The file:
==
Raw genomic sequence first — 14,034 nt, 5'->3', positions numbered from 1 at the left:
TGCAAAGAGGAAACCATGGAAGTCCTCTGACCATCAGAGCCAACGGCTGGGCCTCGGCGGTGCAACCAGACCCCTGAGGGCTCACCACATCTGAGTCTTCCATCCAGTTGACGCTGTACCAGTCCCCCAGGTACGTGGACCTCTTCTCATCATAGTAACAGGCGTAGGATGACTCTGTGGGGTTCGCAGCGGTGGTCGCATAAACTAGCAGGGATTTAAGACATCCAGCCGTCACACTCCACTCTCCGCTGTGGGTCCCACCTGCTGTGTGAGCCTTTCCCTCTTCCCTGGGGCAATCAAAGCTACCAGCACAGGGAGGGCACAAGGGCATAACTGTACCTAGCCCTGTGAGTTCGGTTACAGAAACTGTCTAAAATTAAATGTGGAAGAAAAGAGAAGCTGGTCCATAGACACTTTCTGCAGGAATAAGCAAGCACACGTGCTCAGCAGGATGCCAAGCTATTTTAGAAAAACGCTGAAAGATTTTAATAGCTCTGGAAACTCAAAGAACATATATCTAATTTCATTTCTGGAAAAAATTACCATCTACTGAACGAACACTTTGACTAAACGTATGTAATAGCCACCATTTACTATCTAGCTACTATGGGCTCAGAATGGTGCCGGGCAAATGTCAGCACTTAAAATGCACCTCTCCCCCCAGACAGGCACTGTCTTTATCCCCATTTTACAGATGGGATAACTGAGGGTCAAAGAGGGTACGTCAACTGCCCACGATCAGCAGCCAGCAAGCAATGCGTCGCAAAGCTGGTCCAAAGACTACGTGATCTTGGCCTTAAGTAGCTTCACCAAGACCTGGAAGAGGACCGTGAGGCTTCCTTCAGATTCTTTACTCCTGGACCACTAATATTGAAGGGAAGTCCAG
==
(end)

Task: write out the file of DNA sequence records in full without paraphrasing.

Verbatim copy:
Raw genomic sequence first — 14,034 nt, 5'->3', positions numbered from 1 at the left:
TGCAAAGAGGAAACCATGGAAGTCCTCTGACCATCAGAGCCAACGGCTGGGCCTCGGCGGTGCAACCAGACCCCTGAGGGCTCACCACATCTGAGTCTTCCATCCAGTTGACGCTGTACCAGTCCCCCAGGTACGTGGACCTCTTCTCATCATAGTAACAGGCGTAGGATGACTCTGTGGGGTTCGCAGCGGTGGTCGCATAAACTAGCAGGGATTTAAGACATCCAGCCGTCACACTCCACTCTCCGCTGTGGGTCCCACCTGCTGTGTGAGCCTTTCCCTCTTCCCTGGGGCAATCAAAGCTACCAGCACAGGGAGGGCACAAGGGCATAACTGTACCTAGCCCTGTGAGTTCGGTTACAGAAACTGTCTAAAATTAAATGTGGAAGAAAAGAGAAGCTGGTCCATAGACACTTTCTGCAGGAATAAGCAAGCACACGTGCTCAGCAGGATGCCAAGCTATTTTAGAAAAACGCTGAAAGATTTTAATAGCTCTGGAAACTCAAAGAACATATATCTAATTTCATTTCTGGAAAAAATTACCATCTACTGAACGAACACTTTGACTAAACGTATGTAATAGCCACCATTTACTATCTAGCTACTATGGGCTCAGAATGGTGCCGGGCAAATGTCAGCACTTAAAATGCACCTCTCCCCCCAGACAGGCACTGTCTTTATCCCCATTTTACAGATGGGATAACTGAGGGTCAAAGAGGGTACGTCAACTGCCCACGATCAGCAGCCAGCAAGCAATGCGTCGCAAAGCTGGTCCAAAGACTACGTGATCTTGGCCTTAAGTAGCTTCACCAAGACCTGGAAGAGGACCGTGAGGCTTCCTTCAGATTCTTTACTCCTGGACCACTAATATTGAAGGGAAGTCCAG